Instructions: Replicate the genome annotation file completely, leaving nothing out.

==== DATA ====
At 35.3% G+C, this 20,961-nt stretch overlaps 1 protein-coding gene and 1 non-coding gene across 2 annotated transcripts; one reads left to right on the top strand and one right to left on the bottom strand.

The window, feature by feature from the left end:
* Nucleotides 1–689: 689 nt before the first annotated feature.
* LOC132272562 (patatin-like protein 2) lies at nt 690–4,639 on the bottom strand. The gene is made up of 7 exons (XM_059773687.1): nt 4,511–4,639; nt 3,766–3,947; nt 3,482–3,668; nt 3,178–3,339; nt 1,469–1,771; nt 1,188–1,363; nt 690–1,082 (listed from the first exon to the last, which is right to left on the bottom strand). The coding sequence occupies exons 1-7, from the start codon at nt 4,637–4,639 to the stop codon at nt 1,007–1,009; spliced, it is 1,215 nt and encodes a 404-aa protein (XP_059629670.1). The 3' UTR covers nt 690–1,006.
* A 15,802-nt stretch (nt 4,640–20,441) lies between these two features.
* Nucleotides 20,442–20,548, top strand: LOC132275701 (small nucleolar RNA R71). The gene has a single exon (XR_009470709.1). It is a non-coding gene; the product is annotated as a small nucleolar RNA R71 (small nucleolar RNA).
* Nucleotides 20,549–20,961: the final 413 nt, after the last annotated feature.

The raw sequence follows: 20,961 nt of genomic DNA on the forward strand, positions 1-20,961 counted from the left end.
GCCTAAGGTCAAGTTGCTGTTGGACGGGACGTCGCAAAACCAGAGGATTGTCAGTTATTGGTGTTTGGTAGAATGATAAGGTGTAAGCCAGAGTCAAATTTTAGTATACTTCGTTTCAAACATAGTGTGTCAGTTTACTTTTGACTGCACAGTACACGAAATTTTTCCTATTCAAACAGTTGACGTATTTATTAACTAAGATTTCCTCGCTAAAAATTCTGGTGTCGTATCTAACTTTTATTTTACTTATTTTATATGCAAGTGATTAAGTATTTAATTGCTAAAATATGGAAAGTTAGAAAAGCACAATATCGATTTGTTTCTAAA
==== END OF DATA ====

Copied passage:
At 35.3% G+C, this 20,961-nt stretch overlaps 1 protein-coding gene and 1 non-coding gene across 2 annotated transcripts; one reads left to right on the top strand and one right to left on the bottom strand.

The window, feature by feature from the left end:
* Nucleotides 1–689: 689 nt before the first annotated feature.
* LOC132272562 (patatin-like protein 2) lies at nt 690–4,639 on the bottom strand. The gene is made up of 7 exons (XM_059773687.1): nt 4,511–4,639; nt 3,766–3,947; nt 3,482–3,668; nt 3,178–3,339; nt 1,469–1,771; nt 1,188–1,363; nt 690–1,082 (listed from the first exon to the last, which is right to left on the bottom strand). The coding sequence occupies exons 1-7, from the start codon at nt 4,637–4,639 to the stop codon at nt 1,007–1,009; spliced, it is 1,215 nt and encodes a 404-aa protein (XP_059629670.1). The 3' UTR covers nt 690–1,006.
* A 15,802-nt stretch (nt 4,640–20,441) lies between these two features.
* Nucleotides 20,442–20,548, top strand: LOC132275701 (small nucleolar RNA R71). The gene has a single exon (XR_009470709.1). It is a non-coding gene; the product is annotated as a small nucleolar RNA R71 (small nucleolar RNA).
* Nucleotides 20,549–20,961: the final 413 nt, after the last annotated feature.

The raw sequence follows: 20,961 nt of genomic DNA on the forward strand, positions 1-20,961 counted from the left end.
GCCTAAGGTCAAGTTGCTGTTGGACGGGACGTCGCAAAACCAGAGGATTGTCAGTTATTGGTGTTTGGTAGAATGATAAGGTGTAAGCCAGAGTCAAATTTTAGTATACTTCGTTTCAAACATAGTGTGTCAGTTTACTTTTGACTGCACAGTACACGAAATTTTTCCTATTCAAACAGTTGACGTATTTATTAACTAAGATTTCCTCGCTAAAAATTCTGGTGTCGTATCTAACTTTTATTTTACTTATTTTATATGCAAGTGATTAAGTATTTAATTGCTAAAATATGGAAAGTTAGAAAAGCACAATATCGATTTGTTTCTAAA